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We have over 200 images that we need inserted into a PSD like this -- one that features this image on the wall -- and we want to automate the process. What would be the best way to do it? enter image description here

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    You need to record an action and use it to batch afterwards. Have you tried that?
    – Wolff
    Jul 5, 2022 at 15:10
  • Same 'painting' different rooms? Do they all line up exactly? Do many of them have foreground intersecting the painting?
    – Tetsujin
    Jul 5, 2022 at 15:30
  • @wolff What would be the best way of going about that?
    – User930223
    Jul 7, 2022 at 0:36
  • @Tetsujin different painting, same room. Also, the painting isn't square.
    – User930223
    Jul 7, 2022 at 0:36
  • @user287001 Seems like I'd still have to manually place all of these things though, no?
    – User930223
    Jul 7, 2022 at 0:37

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If this is for a product website, you should try using imagemagick or something that can be installed on the server to create these on the fly. This will give you direct access to the product database and any real-world size information.

I have done this using "for-hire" code that I cannot post, but the process is basically this:

  • background image. You need to know the width of the image in pixels, and the "actual size" (real-world measurement) of the wall space depicted. Then you can calculate how many pixels per millimeter you will be using.[1]

  • image of painting. You will need to know how many pixels the image is, along with the actual real-world size of the painting depicted. Again, this allows you to find the number of pixels per millimeter for this image.[1]

  • normalize the scale of the painting image to the scale of the background image

  • define the (x and y pixel position) on the background image which will be the center point of the scaled painting image; calculate the where the top left origin point of the painting image will fall by subtracting 1/2 width and 1/2 height from the center point.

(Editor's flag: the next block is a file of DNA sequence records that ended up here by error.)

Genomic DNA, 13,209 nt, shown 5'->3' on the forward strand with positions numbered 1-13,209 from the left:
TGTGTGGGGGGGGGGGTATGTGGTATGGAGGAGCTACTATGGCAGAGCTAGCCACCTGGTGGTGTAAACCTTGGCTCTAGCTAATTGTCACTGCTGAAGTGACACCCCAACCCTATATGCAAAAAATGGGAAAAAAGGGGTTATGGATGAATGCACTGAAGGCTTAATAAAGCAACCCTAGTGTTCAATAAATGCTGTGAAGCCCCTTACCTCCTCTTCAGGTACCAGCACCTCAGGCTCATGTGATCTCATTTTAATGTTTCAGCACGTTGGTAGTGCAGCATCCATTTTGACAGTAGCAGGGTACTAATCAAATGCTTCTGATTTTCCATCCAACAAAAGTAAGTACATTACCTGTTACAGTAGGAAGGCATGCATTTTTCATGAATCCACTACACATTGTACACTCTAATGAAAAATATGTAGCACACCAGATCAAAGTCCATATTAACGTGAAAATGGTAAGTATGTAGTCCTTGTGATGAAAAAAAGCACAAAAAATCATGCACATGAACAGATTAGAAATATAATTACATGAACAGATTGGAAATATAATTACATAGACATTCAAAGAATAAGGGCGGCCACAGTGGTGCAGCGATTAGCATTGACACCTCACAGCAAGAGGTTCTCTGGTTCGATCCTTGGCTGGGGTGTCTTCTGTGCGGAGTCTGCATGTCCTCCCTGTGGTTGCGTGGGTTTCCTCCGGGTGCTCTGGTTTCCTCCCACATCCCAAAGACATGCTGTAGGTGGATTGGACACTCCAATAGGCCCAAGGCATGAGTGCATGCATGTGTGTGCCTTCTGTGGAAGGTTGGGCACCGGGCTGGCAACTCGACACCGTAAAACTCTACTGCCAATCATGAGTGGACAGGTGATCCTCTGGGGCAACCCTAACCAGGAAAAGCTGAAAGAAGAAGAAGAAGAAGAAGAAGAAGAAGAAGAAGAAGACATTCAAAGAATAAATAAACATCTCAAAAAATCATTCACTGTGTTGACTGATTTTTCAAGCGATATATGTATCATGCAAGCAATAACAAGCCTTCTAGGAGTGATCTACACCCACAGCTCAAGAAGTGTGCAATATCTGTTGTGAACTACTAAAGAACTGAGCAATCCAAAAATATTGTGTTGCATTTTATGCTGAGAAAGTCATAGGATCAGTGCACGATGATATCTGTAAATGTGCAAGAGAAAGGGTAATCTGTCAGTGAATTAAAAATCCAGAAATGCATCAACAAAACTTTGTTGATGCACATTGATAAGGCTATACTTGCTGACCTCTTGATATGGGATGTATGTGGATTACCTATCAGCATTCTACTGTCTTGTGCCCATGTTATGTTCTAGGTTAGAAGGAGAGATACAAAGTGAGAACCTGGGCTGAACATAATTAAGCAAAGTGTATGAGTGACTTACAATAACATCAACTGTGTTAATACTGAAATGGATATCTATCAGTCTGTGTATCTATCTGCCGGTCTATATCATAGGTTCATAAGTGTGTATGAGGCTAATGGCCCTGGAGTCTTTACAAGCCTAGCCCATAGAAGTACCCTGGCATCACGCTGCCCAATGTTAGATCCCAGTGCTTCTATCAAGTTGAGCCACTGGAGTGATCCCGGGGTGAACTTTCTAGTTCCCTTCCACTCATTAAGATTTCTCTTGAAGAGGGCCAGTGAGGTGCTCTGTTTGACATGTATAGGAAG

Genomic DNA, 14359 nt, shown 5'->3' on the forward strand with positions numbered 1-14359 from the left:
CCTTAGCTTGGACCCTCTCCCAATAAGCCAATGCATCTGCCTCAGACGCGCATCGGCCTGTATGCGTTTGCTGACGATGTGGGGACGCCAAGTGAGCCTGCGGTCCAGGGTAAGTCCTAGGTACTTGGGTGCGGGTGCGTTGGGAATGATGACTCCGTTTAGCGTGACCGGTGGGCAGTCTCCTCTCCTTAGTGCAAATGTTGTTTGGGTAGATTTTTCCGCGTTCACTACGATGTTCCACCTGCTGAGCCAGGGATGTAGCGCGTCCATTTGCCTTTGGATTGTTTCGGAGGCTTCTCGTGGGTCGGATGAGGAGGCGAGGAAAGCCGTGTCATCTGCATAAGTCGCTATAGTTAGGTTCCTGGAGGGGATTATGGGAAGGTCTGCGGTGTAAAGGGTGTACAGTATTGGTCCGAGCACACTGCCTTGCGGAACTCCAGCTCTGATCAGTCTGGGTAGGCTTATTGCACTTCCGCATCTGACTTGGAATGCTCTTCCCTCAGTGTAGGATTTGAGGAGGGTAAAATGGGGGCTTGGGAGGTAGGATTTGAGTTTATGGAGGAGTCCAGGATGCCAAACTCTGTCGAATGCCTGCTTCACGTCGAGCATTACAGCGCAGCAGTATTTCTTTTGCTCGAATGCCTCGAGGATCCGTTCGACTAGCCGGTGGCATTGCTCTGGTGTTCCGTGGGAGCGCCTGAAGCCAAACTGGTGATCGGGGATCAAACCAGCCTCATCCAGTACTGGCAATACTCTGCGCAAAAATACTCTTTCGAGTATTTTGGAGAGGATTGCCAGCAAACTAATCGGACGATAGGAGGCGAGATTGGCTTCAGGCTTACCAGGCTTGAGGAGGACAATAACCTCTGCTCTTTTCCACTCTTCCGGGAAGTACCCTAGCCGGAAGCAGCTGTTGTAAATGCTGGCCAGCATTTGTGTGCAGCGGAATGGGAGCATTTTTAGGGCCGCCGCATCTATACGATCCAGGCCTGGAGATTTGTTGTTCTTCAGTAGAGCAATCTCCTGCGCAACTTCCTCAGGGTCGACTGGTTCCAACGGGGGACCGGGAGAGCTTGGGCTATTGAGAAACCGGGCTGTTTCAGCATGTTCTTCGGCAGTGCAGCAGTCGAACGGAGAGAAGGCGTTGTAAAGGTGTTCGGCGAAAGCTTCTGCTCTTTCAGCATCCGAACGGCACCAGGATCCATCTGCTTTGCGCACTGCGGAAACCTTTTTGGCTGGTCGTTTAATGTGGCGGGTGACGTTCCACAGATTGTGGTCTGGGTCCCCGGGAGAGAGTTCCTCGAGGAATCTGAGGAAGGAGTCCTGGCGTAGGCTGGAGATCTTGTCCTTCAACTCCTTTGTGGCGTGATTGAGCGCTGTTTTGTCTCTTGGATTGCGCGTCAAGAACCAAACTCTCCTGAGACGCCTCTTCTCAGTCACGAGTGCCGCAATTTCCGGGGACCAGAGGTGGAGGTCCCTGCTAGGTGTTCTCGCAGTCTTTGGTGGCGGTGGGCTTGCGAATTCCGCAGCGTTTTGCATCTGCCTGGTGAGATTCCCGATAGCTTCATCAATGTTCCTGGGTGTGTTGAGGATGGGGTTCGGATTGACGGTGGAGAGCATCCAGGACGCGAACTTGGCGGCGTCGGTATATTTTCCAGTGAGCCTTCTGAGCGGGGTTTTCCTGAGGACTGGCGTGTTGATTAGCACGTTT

• composite the two

In my particular case, I did this offline using (windows) vbscript and an inventory database. Imagemagick was accessed via a scriptable object (i.e. objImageMagick = CreateObject("ImageMagickObject.MagickImage.1"), but the command-line version can also be used. The final command after normalizing the scale of the painting image to the background image and calculating the top left origin looks like:

objImageMagick.Composite("-geometry", "+1021.5+1134.49", "PaintingResizedTemp.tif", "bg_for_scale.jpg", "output.jpg"

My sources were framed images with alpha channel, which were used to mask out anything in the photos outside the frame edge. We also used a "standard frame width" in cases where the database did not include this information.

By scripting it and storing the mm-per-pixel for the background photo, you now can change the background photo at will.

Notes:

  1. This is not (pixels per inch/ppi/pixels per mm). This is more correctly "mm per pixel" in the more classic NASA use of the term resolution.
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  • Thank you for the comprehensive response. I was told there is in fact a pre-made action / plugin / script I can use to accomplish this by a freelancer, but they are hiding the name of the action from me.
    – User930223
    Jul 6, 2022 at 16:26

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